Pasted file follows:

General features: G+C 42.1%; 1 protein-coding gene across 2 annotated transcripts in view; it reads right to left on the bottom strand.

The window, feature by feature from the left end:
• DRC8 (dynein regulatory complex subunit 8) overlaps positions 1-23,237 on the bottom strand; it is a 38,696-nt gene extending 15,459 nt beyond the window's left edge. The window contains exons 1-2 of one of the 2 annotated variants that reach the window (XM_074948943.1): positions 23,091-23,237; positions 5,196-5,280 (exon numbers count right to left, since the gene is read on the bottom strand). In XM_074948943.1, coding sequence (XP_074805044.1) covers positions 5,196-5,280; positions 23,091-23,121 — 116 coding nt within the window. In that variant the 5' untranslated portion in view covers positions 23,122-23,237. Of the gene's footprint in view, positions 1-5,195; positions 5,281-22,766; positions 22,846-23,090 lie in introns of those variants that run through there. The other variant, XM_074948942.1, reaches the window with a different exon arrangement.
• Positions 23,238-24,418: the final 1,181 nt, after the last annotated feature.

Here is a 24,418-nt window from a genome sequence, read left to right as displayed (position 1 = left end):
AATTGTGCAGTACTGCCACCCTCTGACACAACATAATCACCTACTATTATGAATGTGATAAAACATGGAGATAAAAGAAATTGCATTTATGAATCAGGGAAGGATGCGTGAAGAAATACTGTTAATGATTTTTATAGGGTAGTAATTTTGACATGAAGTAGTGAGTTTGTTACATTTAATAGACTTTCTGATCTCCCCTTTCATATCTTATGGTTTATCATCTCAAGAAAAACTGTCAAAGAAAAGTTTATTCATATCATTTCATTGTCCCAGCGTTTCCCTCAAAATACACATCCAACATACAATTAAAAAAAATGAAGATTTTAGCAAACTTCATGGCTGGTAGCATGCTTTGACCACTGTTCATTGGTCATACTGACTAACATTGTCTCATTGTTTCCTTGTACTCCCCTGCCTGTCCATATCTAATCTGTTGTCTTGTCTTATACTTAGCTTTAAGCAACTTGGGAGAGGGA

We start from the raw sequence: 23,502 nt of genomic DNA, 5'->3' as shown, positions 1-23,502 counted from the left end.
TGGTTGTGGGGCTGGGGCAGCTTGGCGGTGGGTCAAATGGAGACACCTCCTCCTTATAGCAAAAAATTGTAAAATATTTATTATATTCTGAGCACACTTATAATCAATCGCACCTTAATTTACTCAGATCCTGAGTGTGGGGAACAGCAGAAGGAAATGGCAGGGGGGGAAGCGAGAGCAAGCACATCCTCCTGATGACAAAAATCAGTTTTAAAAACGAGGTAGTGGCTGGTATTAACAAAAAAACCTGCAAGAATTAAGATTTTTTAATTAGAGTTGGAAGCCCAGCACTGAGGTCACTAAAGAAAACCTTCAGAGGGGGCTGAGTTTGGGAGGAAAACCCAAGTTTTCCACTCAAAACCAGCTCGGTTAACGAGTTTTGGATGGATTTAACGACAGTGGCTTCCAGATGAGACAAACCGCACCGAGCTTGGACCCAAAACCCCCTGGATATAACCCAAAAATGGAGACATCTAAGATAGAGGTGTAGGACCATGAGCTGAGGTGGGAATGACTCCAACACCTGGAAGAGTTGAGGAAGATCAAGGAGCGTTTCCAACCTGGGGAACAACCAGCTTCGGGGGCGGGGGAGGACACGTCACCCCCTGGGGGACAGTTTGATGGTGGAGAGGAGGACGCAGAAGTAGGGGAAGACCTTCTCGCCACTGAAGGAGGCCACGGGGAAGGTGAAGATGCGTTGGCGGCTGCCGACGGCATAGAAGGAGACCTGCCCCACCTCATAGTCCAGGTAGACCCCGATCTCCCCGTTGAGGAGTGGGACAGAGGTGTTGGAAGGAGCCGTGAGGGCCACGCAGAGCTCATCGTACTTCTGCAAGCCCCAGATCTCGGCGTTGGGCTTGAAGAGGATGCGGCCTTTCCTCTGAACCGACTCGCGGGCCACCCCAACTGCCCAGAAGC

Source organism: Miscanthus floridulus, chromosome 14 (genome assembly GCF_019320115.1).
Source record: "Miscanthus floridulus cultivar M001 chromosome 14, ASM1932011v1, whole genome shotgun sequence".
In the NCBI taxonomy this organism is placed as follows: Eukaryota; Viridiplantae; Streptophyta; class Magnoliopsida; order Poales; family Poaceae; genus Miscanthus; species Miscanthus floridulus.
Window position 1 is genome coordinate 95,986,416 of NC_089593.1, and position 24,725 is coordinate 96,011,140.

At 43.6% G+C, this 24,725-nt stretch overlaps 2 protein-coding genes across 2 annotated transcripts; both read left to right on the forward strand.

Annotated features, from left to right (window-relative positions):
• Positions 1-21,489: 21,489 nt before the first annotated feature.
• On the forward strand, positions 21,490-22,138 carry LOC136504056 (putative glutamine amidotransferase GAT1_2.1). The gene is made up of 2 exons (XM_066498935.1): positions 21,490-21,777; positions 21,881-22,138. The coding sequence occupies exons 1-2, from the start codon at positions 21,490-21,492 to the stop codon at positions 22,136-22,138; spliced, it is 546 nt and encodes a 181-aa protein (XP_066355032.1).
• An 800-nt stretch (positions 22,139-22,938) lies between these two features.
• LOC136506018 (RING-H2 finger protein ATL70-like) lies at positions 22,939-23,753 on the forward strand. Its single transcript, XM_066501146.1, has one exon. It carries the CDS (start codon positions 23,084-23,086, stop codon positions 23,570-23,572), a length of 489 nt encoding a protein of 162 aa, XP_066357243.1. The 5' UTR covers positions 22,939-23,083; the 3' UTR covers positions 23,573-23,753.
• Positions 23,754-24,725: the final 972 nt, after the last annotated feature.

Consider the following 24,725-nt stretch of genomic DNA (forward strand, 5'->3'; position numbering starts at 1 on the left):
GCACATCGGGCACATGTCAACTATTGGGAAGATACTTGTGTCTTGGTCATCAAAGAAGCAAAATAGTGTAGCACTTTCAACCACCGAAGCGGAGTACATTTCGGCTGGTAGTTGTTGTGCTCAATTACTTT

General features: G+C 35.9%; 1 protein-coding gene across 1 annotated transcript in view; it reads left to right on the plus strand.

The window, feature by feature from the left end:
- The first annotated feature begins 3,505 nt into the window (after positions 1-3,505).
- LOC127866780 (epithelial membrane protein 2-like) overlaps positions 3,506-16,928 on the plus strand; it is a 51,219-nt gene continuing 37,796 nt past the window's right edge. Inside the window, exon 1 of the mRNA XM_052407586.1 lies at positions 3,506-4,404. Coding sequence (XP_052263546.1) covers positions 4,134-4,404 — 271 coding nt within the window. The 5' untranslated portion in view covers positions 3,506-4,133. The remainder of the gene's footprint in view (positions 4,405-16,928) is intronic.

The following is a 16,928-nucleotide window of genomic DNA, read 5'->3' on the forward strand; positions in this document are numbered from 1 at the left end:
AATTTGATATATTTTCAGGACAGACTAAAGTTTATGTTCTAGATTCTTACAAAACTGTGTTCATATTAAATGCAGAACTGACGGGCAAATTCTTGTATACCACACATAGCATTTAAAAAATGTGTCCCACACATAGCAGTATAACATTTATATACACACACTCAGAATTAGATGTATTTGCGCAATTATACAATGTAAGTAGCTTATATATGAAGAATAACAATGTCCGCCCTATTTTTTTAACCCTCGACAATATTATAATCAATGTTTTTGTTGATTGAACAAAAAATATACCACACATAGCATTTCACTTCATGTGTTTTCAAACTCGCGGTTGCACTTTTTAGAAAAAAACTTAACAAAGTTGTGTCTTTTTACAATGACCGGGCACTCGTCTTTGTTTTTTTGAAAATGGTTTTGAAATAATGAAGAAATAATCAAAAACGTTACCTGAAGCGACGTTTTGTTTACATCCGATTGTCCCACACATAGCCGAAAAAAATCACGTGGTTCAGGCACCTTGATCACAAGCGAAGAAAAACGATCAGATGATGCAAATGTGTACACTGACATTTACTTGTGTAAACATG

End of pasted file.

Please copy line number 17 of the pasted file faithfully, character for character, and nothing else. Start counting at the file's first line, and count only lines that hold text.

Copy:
• An 800-nt stretch (positions 22,139-22,938) lies between these two features.